The one where Arthur Daley, desperately pressed for time, fatally mixes delivery of a consignment of pornography with the wedding of his niece. Escalating insanity unfolds, with, as ever, brilliant dialogue and rich social observation. It’s a bit like the scene in Goodfellas (sweaty Ray Liotta, pursued by helicopter) but with more laughs. Actually, acute pressure brings out Arthur’s inner resources. The scene where he bribes the bent policeman in the church is priceless (ah, George Cole!), and there’s a very satisfying twist when the identity of the heavies is revealed. Joy!
This 1975 TV film marked a sea change in public attitudes towards homosexuality. Before The Naked Civil Servant, everyone was homophobic. After The Naked Civil Servant, everyone thought homosexuality was a great giggle. That’s if the boys in my class at school are representative. All this, and a cameo from my later friend Duncan (prominent in the Portsmouth idyll: that's him on the left). There’s also a life-size portrait of Quentin Crisp in the Gent’s in The Kings Arms, Salford, I noticed last night: further evidence of the film’s impact on society.
4. Dr Who, ‘The Empty Child’ and ‘The Doctor Dances’
This two-parter from the regenerate classic turns an archetypal image of WWII – a child in a gas mask – into unforgettable horror, whilst weaving such issues as teenage pregnancy, national identity, survival and guilt into an elaborate sci-fi yarn. There was never a Dr Who of such ferocious integrity as Christopher Eccleston.
Eric Fenby offers his services as amanuensis for an ailing Delius. This touches youth and age, Yorkshire and the Riviera, regret, recrimination and the healing power of music. Nothing Ken Russell did afterwards – it was made for the BBC in 1969 – even hinted at this elegiac sensibility. It’s very restrained and deeply touching.
6. South Bank Show, Melvyn Bragg interviews Dennis Potter
Viewing a play by Dennis Potter is a bit like watching a film by Alfred Hitchcock film. In that the pleasure is tarnished by the knowledge that your emotions are being manipulated by a pervert. So I’ve chosen his interview with Melvyn Bragg rather than any of his dramas (of which The Singing Detective is the one; and Mary Whitehouse was right: Brimstone and Treacle is indefensible). There’s nothing like a great artist confronting his own mortality to inspire awe in the rest of us.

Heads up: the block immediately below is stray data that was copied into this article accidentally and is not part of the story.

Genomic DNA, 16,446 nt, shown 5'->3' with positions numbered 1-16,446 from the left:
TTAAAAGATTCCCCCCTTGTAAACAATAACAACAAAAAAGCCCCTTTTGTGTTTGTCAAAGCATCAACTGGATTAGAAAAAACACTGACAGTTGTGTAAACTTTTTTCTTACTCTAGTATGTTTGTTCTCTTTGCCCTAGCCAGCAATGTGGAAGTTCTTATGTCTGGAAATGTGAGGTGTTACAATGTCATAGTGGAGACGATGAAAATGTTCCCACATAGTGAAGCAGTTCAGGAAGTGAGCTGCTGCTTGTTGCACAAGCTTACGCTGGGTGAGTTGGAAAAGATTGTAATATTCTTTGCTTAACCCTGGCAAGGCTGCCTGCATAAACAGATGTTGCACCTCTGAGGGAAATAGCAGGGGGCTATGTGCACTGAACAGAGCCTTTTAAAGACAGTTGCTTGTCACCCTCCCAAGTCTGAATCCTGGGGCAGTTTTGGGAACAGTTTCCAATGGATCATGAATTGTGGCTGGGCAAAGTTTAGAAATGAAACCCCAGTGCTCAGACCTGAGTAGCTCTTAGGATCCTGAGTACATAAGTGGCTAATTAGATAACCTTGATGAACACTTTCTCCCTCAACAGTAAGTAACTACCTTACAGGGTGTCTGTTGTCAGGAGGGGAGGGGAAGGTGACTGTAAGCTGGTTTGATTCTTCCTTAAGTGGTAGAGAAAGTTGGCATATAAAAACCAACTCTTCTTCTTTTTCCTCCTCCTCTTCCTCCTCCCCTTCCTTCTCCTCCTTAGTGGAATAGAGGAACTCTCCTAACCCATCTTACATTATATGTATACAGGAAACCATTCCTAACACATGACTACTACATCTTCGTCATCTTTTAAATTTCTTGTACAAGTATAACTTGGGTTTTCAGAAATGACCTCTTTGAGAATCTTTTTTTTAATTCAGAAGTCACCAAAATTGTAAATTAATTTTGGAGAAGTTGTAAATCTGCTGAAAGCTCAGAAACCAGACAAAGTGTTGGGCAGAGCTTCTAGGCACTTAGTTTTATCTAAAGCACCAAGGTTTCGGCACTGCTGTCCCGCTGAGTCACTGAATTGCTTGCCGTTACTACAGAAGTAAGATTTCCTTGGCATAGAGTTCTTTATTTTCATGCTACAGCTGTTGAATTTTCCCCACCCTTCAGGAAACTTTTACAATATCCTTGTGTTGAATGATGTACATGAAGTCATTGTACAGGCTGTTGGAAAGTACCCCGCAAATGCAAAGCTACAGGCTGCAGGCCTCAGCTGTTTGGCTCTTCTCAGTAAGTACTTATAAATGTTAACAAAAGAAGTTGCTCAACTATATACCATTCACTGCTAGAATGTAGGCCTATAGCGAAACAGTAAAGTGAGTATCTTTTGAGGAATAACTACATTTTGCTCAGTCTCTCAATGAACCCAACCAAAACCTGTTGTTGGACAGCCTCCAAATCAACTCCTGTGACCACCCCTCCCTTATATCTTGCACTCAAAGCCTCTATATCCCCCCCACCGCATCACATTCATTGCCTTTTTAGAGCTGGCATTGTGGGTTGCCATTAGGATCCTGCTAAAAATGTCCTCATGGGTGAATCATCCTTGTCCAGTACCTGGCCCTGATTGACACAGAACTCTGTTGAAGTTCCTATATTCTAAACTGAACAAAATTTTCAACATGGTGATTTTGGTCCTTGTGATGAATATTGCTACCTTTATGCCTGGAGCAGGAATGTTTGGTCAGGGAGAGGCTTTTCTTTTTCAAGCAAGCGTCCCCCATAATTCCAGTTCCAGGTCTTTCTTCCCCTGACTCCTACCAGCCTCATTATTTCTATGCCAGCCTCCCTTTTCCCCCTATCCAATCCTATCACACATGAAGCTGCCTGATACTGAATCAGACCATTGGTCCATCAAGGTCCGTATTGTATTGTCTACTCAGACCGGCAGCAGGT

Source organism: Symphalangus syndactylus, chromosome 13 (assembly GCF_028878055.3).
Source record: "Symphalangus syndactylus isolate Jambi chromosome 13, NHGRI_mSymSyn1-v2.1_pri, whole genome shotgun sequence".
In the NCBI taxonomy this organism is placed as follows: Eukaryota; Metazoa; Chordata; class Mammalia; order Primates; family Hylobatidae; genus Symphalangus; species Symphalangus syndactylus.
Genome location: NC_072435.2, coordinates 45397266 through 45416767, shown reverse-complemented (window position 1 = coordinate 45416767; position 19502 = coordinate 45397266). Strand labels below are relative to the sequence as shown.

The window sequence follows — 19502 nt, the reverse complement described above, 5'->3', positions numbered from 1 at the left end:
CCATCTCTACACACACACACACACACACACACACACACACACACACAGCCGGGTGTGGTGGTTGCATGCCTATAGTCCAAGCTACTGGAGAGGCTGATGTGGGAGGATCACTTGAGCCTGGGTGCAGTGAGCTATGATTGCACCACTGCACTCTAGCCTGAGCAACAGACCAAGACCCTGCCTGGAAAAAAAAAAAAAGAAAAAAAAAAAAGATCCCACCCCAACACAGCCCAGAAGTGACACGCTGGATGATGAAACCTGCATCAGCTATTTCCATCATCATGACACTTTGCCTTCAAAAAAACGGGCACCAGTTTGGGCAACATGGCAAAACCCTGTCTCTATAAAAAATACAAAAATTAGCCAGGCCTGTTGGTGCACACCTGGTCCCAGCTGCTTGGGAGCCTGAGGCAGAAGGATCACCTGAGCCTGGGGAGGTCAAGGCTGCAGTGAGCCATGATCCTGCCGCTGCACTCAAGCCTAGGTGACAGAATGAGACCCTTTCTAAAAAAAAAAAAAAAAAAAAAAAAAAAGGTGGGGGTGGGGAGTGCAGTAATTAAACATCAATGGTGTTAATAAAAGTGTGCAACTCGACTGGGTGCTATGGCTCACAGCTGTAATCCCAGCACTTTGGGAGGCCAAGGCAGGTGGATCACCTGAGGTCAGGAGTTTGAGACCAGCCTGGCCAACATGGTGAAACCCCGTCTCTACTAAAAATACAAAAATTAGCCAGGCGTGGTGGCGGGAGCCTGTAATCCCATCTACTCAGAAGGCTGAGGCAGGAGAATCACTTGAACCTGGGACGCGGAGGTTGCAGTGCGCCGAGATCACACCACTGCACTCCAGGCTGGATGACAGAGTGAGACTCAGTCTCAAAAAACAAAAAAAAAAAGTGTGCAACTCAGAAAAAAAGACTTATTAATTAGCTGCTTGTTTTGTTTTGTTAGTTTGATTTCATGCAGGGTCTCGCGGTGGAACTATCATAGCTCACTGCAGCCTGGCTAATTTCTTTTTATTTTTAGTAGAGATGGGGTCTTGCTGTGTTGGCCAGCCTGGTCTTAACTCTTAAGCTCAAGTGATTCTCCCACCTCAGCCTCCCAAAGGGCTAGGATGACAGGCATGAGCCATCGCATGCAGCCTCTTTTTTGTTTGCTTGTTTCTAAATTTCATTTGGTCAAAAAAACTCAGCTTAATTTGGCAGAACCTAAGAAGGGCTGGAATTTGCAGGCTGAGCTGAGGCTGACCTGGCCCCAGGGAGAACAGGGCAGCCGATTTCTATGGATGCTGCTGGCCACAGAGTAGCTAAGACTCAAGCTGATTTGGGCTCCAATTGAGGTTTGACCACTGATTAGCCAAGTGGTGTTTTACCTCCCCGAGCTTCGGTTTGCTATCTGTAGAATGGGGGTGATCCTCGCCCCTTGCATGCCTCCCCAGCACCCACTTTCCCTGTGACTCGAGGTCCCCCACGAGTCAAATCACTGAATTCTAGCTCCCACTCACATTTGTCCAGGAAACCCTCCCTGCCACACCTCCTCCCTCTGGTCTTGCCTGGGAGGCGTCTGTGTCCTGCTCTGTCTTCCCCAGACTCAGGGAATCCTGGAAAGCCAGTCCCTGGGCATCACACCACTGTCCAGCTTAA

A hapless extra holds up the filming of a period costume TV drama. And that’s all there is by way of action. Actually it’s an anti-action, anti-pomposity film, and asks why modesty and simplicity are always judged small and insignificant in the world’s account. Two Jacks – Rosenthal and Shepherd – emerge as national treasures.
The best and most genuinely disturbing of all M.R. James adaptions for TV. It’s a variation on James’ archetypal plot idea – how the quest for knowledge unwittingly unleashes dark forces – but this time the victim is not some tweedy don who deserves all he gets (à la O Whistle and I’ll Come to You My Lad) but a decent, lower middle-class man moved to pursue archaeology by recent unemployment. As played by Peter Vaughan, a character actor who was superb in everything he did, the characterisation, a tender mix of tenacity and insecurity, is rather more subtle than anything in M.R. James. Whilst the mundanity of an off-season Norfolk resort is depicted with realistic precision. It makes the supernatural element all the more frightening: the thing stooped and malevolent in a corner of the room, visible only with a flickering torch.
Ostensibly, a sentimental period drama set in a northern town about the title character, a man with learning difficulties. But this fragment, all that survives of Horace, has deep and disturbing resonance. The depiction of bullying is pitiless, and the contrast between the kids’ hard-bitten cruelty and the grown-up’s innocent fragility is grotesque and moving. Horace is clearly a holy idiot, and the implicit message – that a rich inner life is no protection against the harsh everyday world – was so problematic that Yorkshire TV pulled it after one series.